I saw the string "n00bz" and its variations online in the days of dial up at 1200 baud and bang path emailing. I even used it myself once or twice. I didn't see or use it IRL though. We were treated like rock stars by the users. This was probably partly due to the low hanging fruit of a 25 person administrative office and no computers or "ceremonial" computers running a single industry-specific application.
I'd go in after office hours and locate the trash baskets with the most adding machine tape. The next day I'd sit the user for an hour and bring in a computer running Lotus 123 or that Borland app whose name I forget. and show them how to use it. It was not uncommon to cut the labour time in half. A month or so later when we were implementing a custom-written app with changes in the code written the night before and the um
The kids today on our first level support are occasional treated like crap by users/customers. Important executive is outraged because his new mobile has email on it he specifically remembers deleting on his old one. I know the sample size is less than TFA but my feeling is they are not stressed and don't hate their jobs. I do sense more stress in middle managers and the folks that the customers bitch to when they are unhappy with the service.
I was an early adopter of all the Usenet.die.die, mud, etc. I even used ICqueue. Today - I have a gmail account,
I'm still employed by the same company for almost 30 years and I have NO stress in my job.
If the oceans put about 70 gigatonnes of co2 and land puts about 70 giga tonnes wouldn't aviation's 500 mt (according to TFA) be less than 1%?
Here is what I read:
Microsoft is building a training center.
They will be training folks from Canada as well as folks from other countries.
Microsoft Obscuristan has a young person they would like to train so they send him to the Microsoft training center in Canada.
They are not bringing them here to sew shirts in a sweatshop (or any IT equivalant) they are bringing them here to train.
It is a net benefit to Canada. It has a net positive effect on jobs available to Canadians.
They plan to double their current workforce by adding approximately 400 jobs. These positions will include paid internships for Canadian students and long-term employees.
This program will also bring international employees into 18-month (see note below) rotational training positions.
Note: Even though Microsoft’s Rotational Program is generally 18 months in duration, a 24-month work permit will be issued so that the employee may continue to perform Rotational Program job duties until they are transitioned by Microsoft into a new position elsewhere.
No work permit extensions will be issued for this program.
As for the shortage, it's not that hard to find a person for a level 1 or 2 help desk, staging technician, etc. (it's still not that easy) It is a challenge and takes some time to recruit a level 3+ tech who can visit a site and design a system to improve their productivity or solve a data flow problem.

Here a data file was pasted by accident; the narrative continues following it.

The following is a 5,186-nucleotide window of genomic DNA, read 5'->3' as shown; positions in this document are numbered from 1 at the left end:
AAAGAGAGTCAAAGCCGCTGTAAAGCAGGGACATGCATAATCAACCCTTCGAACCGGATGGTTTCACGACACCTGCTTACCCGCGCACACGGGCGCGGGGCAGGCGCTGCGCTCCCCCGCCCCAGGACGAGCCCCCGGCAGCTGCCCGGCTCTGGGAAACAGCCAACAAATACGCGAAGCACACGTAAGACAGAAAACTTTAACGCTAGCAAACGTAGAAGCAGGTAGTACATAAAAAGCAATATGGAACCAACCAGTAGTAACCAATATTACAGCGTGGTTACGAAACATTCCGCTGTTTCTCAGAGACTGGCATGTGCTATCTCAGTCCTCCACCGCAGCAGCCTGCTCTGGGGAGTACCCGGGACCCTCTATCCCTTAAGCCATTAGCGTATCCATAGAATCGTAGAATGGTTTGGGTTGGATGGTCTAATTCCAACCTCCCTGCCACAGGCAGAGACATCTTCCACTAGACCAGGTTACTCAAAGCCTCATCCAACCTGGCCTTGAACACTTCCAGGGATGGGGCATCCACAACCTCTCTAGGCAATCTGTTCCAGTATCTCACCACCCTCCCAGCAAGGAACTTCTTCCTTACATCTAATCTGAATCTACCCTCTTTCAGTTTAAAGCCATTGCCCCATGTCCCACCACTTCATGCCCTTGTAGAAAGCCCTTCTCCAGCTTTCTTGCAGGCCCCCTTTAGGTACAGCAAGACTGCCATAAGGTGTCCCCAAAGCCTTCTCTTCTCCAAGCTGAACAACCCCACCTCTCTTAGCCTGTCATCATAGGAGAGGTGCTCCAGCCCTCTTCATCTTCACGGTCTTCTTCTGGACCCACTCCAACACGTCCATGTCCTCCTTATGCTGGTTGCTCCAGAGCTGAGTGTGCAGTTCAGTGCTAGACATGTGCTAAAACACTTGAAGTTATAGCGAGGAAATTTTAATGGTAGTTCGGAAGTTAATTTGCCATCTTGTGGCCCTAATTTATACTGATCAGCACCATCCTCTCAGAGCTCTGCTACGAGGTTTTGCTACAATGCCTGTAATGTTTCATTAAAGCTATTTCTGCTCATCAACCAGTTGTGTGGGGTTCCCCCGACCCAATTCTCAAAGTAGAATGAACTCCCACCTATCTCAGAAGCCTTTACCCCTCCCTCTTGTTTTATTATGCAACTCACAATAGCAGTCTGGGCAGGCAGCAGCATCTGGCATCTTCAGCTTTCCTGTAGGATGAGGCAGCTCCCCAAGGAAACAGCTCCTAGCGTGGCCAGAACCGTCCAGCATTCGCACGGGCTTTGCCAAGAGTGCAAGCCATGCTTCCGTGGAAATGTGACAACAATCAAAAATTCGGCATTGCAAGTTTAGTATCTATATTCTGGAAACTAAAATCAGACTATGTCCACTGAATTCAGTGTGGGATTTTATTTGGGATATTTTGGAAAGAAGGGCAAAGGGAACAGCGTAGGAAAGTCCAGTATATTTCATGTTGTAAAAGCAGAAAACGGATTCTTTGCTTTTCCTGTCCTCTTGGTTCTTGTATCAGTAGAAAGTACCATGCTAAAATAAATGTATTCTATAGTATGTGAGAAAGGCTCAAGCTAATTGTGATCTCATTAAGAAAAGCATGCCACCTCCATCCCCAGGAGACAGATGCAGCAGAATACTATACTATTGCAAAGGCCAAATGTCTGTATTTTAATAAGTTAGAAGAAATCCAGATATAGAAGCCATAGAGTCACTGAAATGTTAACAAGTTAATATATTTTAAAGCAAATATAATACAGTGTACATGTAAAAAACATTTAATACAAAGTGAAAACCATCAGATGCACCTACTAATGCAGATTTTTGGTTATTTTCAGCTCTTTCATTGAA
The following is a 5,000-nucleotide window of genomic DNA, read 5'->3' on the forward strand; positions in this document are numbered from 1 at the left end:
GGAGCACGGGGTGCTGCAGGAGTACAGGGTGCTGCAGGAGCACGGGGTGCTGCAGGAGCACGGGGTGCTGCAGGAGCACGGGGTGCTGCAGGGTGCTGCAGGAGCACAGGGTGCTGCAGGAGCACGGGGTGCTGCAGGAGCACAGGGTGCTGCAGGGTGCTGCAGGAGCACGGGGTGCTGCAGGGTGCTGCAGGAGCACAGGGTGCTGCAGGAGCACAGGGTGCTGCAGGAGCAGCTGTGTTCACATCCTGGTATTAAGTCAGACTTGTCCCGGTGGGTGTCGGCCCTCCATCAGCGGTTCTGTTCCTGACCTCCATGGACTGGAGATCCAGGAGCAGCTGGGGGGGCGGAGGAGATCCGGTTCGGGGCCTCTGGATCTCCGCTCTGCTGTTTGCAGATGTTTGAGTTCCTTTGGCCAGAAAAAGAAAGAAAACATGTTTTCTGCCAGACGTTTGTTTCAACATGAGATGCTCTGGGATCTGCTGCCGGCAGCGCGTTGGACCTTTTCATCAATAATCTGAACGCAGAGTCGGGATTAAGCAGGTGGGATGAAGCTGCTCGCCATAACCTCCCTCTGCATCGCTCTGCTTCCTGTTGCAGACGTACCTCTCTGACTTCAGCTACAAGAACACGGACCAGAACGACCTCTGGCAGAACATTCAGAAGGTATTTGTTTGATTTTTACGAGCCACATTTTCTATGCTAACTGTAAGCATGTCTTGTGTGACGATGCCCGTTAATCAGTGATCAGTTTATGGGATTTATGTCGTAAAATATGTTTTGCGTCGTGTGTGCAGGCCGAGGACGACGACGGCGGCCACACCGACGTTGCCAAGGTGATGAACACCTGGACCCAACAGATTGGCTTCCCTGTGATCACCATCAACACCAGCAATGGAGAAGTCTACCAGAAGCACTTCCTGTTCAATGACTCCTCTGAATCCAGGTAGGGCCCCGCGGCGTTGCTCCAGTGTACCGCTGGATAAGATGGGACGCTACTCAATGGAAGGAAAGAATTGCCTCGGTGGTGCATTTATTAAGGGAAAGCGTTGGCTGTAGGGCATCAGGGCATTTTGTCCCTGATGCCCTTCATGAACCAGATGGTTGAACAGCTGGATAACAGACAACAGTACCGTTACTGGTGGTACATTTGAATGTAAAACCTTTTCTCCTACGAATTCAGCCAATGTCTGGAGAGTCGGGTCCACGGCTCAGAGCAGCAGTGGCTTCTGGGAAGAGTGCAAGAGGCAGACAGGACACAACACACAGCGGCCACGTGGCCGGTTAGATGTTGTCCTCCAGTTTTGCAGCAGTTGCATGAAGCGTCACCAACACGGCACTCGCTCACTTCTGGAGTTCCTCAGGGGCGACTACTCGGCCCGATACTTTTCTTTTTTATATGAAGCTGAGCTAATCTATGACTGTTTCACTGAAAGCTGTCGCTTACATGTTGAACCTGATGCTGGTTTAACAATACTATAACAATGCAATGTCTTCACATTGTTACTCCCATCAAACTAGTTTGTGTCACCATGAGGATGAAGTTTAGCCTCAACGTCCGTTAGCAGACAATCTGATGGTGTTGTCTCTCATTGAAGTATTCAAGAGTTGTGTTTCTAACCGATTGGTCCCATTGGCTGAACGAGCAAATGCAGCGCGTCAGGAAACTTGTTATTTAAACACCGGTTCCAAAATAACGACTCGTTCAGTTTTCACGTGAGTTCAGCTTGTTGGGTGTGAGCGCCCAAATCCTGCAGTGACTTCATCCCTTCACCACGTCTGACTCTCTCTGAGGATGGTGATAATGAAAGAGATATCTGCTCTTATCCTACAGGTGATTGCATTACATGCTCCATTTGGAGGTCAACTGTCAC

Our company pays $1,000 to anyone who refers an applicant for an advertised position. We probably pay a lot more to recruiting firms.
I would rescue the above from Flamebait if I had points. It's on-topic for this thread (sort-of). Whether you agree with it or not, it fits here.
If the oil companies had their way, the spill would not have taken place. The Business Proposal was the Mackenzie Valley pipeline. The environmental folks opposed it because it. There were hearings and it was denied. "The noise of construction might frighten the caribou.!", etc.
Interesting article at the Internet Storm Center "Why Flame is Lame"
I applied for their Beta program for the Playbook SDK and received the reply below a couple weeks later;
Our company uses several custom-developed applications on several hundred blackberries. We have five professional software developers and a couple dozen amateur hacker-geeks. The Playbook's technical capabilities blows away any other tablet but is currently useless as a business tool. A company with a BES server could implement Playbooks tomorrow with very little concern about security IF there were applications.
The guys are testing Citrix on it now and it appears to be ok but until there are other remote apps (Teamviewer, RDP) None of the techies will use it for anything other than a toy gadget.
RIM won't allow us to have a native SDK for the Playbook because they want to focus on games??!!
I used to like Novell too.
Thank you for your application to participate in the closed beta for the Native SDK for BlackBerry Tablet OS. We have received a large number of requests to join the beta, including yours, and apologize for the delay in responding
As we discussed in our blog post (http://devblog.blackberry.com/2011/08/native-sdk-for-blackberry-tablet-os-closed-beta/) the focus for the beta was game developers who would be leveraging OpenGL ES to create or port games to the platform. As your application currently stands, you did not meet the initial beta criteria, and we are unable to provide you with access today. We have added your name to the list for access to the beta when it’s opened up to a broader audience. We appreciate your patience and look forward to seeing your native application running on PlayBook in the near future. Please check the Inside BlackBerry Developer’s Blog for updates or follow us at @BlackBerryDev.
BlackBerry Developer Relations Team
Feel disillusioned? I've got some great new illusions, right here!